Association Between Housing Instability and Severity of Psoriasis and Psoriatic Arthritis: A Cross-Sectional Study

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Jalal Maghfour
Frances Gill
Justin Olson
Andrea Murina


Underserved populations, housing instability, psoriasis, psoriatic arthritis, medical dermatology, patient-centered care


Introduction: Psoriasis and psoriatic arthritis are interrelated chronic inflammatory disorders that can be exacerbated by stress. The impact of housing instability on severity of psoriasis and psoriatic arthritis (PsA) has not been examined.

Methods: An eight-question survey was administered to 59 psoriasis participants, with and without PsA, to assess participants' housing status. The severity of psoriasis and PsA diseases was assessed using Body Surface Area (BSA) and clinical Disease Activity Index of Psoriatic Arthritis (cDAPSA) measurements respectively. A multivariate linear regression model was used to predict BSA and cDAPSA scores differences among participants.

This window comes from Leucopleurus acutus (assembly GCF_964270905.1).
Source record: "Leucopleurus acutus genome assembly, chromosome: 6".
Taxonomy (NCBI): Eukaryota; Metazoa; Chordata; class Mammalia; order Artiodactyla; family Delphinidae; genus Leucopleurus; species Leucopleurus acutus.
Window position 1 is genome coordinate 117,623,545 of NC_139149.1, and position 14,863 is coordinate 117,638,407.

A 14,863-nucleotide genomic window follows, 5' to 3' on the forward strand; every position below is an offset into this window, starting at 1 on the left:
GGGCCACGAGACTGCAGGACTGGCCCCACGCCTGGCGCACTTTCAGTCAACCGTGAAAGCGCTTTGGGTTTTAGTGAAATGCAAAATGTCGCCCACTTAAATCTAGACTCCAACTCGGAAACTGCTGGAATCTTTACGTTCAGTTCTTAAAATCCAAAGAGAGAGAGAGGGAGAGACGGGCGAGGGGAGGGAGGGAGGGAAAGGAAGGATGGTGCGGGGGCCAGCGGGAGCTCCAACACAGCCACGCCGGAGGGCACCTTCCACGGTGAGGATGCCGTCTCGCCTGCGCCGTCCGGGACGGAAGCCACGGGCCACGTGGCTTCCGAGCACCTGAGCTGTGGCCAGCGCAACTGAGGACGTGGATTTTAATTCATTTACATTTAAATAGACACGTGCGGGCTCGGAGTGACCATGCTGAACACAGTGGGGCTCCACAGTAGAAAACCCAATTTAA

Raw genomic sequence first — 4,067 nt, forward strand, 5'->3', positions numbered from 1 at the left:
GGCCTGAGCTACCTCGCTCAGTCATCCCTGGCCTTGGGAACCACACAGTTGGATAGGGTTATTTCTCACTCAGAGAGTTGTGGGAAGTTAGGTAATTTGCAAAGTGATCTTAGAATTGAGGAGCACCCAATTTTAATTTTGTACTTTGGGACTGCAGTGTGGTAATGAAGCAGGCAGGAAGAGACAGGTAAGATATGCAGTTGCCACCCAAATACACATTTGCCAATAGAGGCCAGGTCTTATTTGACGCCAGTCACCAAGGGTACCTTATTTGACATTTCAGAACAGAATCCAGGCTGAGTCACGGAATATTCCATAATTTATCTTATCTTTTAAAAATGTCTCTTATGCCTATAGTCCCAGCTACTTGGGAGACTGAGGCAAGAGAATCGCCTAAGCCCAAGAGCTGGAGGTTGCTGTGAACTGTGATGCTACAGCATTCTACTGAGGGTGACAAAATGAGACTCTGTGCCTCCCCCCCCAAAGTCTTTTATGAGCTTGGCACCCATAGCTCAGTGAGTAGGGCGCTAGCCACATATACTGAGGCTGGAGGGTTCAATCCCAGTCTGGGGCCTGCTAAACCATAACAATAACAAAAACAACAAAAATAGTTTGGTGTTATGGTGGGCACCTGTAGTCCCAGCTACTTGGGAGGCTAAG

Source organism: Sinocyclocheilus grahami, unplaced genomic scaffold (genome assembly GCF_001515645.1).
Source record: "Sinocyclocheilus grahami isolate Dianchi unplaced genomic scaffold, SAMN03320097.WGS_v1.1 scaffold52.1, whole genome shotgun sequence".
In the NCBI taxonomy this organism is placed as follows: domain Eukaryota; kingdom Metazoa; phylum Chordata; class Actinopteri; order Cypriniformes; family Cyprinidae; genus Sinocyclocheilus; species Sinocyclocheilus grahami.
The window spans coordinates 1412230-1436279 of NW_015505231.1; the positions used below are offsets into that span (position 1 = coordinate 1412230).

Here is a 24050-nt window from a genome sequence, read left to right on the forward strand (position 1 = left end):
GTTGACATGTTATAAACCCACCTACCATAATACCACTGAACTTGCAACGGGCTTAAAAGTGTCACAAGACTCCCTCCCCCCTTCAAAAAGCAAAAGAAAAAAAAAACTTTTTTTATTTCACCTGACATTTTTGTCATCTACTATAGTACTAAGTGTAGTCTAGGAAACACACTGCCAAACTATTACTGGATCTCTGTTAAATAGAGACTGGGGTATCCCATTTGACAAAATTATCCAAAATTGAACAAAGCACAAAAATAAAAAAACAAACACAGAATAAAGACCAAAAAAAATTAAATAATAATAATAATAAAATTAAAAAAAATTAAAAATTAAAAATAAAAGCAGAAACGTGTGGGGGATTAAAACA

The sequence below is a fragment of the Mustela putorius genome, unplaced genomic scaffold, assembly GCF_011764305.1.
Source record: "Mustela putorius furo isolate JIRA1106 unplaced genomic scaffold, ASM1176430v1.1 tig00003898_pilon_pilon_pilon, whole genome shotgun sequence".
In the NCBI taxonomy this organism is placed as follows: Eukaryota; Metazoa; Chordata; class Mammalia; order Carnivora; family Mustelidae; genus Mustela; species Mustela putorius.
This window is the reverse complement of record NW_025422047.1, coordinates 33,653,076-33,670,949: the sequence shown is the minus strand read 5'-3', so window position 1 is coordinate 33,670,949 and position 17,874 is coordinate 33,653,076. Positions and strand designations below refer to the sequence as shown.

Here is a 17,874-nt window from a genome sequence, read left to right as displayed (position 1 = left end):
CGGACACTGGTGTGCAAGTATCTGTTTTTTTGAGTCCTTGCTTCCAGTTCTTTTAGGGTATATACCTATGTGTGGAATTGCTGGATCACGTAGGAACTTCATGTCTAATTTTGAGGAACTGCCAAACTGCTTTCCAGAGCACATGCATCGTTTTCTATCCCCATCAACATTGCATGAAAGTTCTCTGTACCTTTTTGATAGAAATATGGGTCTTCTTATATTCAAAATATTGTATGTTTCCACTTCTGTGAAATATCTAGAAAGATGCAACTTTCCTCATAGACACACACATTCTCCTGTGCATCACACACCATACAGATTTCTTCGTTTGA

Results: Housing unstable psoriasis participants had a higher average BSA than housing stable psoriasis participants (14% vs 7.1%). Using a regression equation model, housing status and smoking were significant predictors (p<0.04). Housing unstable PsA participants [13 (33%)] were also found to have a higher average cDAPSA than housing-stable psA participants [26 (66%)] (31 vs 16.7).  Housing instability was the only variable to predict differences in cDAPSA scores among PsA participants (p=0.021). Housing unstable participants had a higher BSA even on biologics (21.3% vs 1.65%; P < 0.001), oral therapy (14.6% vs 4 %; P<0.001) and phototherapy (10% vs 4%; P=0.031).

Discussion: This study demonstrated that housing instability might be associated with an increased severity of psoriasis and PsA. Housing instability, as a psychosocial stressor, could be an important element to consider in the management of psoriasis patients.


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